Cheryl Bissett has noticed how much happier her mother has been since becoming a McCarthy & Stone homeowner

Community living 

With over 80% of older people experiencing loneliness and not telling anyone, being part of a friendly community has never been more important.

McCarthy & Stone homeowners and renters have the ideal live balance, enjoying the privacy of their own properties while having access to a tight-knit community of neighbours. Plus, there’s a House Manager on site should they ever need a helping hand.

This balance of community and independence has improved the quality of life of 90% of McCarthy & Stone homeowners. Furthermore, 96% felt safe and secure in their home, and 94% have found their new properties easy to maintain.

  

Cheryl Bissett, a sales and marketing director, has firsthand experience of the life-changing effect this ‘together alone’ lifestyle can have.

In 2017, her 84-year-old mother Isobel was widowed, and was struggling to get used to life alone in their old family home.

It made sense to both of them for Isobel to downsize, but Cheryl was also keen to find her mother a home where she could have people around her – both for company and if she ever needed help.

‘Mum downsized to an apartment in Cranberry Court, a McCarthy & Stone development near me in Peterborough, and she blossomed,’ Cheryl reveals. ‘She went from being isolated and lonely to making a whole host of wonderful new friends – her life was filled again!’

It wasn’t long either before Isobel was making an impression on her new neighbours; an early highlight came on Valentine’s Day when she found a red rose on her doorstep left by an anonymous admirer. ‘My dad wasn’t that romantic,’ laughs Cheryl, ‘so mum was absolutely tickled pink.’

Prior to lockdown confining millions of Brits to their homes, Isobel had access to a full social calendar that she could dip in and out of to her heart’s content. From coffee mornings with the girls to book clubs and film nights, there was always an opportunity to get to know her neighbours.

 +4  

McCarthy & Stone properties offer beautifully finished apartments in gorgeous surroundings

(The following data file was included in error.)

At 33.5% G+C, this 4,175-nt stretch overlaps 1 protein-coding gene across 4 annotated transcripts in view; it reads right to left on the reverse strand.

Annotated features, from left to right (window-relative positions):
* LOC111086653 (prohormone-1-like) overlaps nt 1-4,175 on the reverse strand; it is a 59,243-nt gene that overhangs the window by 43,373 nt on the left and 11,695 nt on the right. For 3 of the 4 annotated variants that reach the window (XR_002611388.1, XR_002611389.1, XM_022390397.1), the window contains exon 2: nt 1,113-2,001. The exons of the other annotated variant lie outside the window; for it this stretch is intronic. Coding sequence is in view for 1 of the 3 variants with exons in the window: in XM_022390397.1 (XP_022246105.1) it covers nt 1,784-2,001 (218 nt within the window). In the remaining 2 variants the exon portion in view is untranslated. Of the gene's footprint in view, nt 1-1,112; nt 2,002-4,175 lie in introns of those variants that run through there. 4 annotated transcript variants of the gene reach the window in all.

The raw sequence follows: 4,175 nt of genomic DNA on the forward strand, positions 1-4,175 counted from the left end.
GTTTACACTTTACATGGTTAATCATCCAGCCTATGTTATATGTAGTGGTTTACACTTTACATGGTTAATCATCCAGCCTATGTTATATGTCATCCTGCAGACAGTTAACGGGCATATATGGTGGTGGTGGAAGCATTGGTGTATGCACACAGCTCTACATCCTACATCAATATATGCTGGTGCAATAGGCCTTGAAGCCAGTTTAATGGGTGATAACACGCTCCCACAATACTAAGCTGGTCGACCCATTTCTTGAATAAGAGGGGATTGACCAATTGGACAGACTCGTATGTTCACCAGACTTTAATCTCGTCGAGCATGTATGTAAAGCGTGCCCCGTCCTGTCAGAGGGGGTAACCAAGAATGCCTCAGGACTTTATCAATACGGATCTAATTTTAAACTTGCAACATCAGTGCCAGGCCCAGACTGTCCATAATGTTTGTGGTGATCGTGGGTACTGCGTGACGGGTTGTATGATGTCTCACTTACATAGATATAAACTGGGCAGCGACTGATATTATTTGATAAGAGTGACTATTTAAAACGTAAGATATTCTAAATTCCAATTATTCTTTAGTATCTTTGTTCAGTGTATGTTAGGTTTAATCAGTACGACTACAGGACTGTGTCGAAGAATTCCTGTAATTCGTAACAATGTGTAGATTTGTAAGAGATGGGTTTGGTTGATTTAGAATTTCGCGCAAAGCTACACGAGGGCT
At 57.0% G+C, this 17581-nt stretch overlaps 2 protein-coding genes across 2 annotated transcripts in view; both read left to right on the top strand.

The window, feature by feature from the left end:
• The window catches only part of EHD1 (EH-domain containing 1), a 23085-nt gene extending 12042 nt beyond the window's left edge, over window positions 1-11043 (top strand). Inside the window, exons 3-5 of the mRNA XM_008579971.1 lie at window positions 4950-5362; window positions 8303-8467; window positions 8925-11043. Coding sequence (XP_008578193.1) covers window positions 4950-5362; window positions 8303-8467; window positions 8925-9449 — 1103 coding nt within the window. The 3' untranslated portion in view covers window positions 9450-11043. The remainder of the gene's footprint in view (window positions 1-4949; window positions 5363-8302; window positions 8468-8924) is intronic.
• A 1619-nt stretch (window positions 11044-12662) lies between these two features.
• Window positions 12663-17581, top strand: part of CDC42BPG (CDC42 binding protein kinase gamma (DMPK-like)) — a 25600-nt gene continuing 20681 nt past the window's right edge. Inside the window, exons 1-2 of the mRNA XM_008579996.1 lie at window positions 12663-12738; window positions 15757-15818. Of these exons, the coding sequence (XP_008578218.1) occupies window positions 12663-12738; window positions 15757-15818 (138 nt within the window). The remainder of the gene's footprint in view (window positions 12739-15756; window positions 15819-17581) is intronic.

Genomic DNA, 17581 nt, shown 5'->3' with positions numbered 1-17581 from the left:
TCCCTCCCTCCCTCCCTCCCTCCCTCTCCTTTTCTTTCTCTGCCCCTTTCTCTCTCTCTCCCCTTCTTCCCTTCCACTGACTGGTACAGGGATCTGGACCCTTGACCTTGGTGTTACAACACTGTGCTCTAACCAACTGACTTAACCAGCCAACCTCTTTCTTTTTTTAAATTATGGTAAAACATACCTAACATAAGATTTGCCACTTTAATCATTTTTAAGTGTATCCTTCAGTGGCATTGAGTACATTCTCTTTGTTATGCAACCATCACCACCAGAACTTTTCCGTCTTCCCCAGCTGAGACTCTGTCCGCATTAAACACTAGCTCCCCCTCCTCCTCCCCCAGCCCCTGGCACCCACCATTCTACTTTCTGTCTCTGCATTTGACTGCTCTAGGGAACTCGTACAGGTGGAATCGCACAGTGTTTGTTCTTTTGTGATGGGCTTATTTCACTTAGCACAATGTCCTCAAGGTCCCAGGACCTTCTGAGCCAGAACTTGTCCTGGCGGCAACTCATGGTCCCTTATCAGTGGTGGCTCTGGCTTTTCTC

This tight-knit community really came into its own when the pandemic was at its peak, and knowing her mother wasn’t alone gave Cheryl huge peace of mind.

‘I’ve found it all really amazing. I’ve been dropping by to deliver shopping, and end up standing in the garden talking to lots of different people from their balconies.

‘It’s a lovely neighbourly vibe, almost like an old-fashioned street,’ Cheryl continues. ‘And if someone is able to go out to the shops, they’ll do the job lot for everyone.’

Safety in numbers 

Life-of-the-party John Pritchard has thrived throughout the pandemic and beyond, and is glad to have such a friendly community right on his doorstep +4 

Life-of-the-party John Pritchard has thrived throughout the pandemic and beyond, and is glad to have such a friendly community right on his doorstep

Much like Isobel, 76-year-old John Pritchard found himself alone in a big house after losing his beloved wife Gill.

Known by his family as a man full of boundless energy and enthusiasm, the loss of his wife knocked him for six, and the prospect of being alone for the foreseeable future started to have a serious impact on his mental wellbeing.

Fortunately, his daughter Sue spotted the perfect solution: a swish two-bed private apartment in the new Bourne End McCarthy & Stone development, a Thames-side spot set in beautiful manicured gardens in Buckinghamshire.

With a new space to call his own and lots of new neighbours to meet, it didn’t take long for John to rebound, and he spread his infectious vitality throughout the community with an exciting line-up of social events. Murder mystery nights, sport events and themed food nights were just some of his ideas.

When the pandemic hit, John was able to continue his social life in safety. He had the freedom to move within the community as well as keep in touch with his friends from his very own balcony for some of his much-loved ‘balcony banter’, something he might have struggled with had he stayed in his former property.

Now, with restrictions cautiously being lifted, John is – as ever – busy making plans. ‘We’re going to have a big party in the garden with a barbecue and music to thank everyone who helped us get through this. We’re really going to let our hair down!’

And if that isn’t the cure for loneliness, what is?